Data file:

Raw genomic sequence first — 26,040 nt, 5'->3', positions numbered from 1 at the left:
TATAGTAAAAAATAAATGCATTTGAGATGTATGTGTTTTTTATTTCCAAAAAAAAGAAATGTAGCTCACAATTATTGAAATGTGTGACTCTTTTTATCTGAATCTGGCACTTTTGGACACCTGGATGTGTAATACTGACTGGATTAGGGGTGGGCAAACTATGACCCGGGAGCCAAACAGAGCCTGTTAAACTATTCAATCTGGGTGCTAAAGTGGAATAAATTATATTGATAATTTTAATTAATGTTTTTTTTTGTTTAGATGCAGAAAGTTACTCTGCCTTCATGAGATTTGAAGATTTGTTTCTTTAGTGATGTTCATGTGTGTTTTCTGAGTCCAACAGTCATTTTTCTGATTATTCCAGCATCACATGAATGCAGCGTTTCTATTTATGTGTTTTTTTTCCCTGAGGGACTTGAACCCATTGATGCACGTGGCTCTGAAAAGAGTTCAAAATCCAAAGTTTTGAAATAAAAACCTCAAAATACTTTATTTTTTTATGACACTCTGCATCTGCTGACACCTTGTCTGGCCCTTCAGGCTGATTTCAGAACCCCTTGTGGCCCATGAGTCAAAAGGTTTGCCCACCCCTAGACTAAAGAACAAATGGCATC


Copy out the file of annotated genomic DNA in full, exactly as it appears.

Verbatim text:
Raw genomic sequence first — 26,040 nt, 5'->3', positions numbered from 1 at the left:
TATAGTAAAAAATAAATGCATTTGAGATGTATGTGTTTTTTATTTCCAAAAAAAAGAAATGTAGCTCACAATTATTGAAATGTGTGACTCTTTTTATCTGAATCTGGCACTTTTGGACACCTGGATGTGTAATACTGACTGGATTAGGGGTGGGCAAACTATGACCCGGGAGCCAAACAGAGCCTGTTAAACTATTCAATCTGGGTGCTAAAGTGGAATAAATTATATTGATAATTTTAATTAATGTTTTTTTTTGTTTAGATGCAGAAAGTTACTCTGCCTTCATGAGATTTGAAGATTTGTTTCTTTAGTGATGTTCATGTGTGTTTTCTGAGTCCAACAGTCATTTTTCTGATTATTCCAGCATCACATGAATGCAGCGTTTCTATTTATGTGTTTTTTTTCCCTGAGGGACTTGAACCCATTGATGCACGTGGCTCTGAAAAGAGTTCAAAATCCAAAGTTTTGAAATAAAAACCTCAAAATACTTTATTTTTTTATGACACTCTGCATCTGCTGACACCTTGTCTGGCCCTTCAGGCTGATTTCAGAACCCCTTGTGGCCCATGAGTCAAAAGGTTTGCCCACCCCTAGACTAAAGAACAAATGGCATC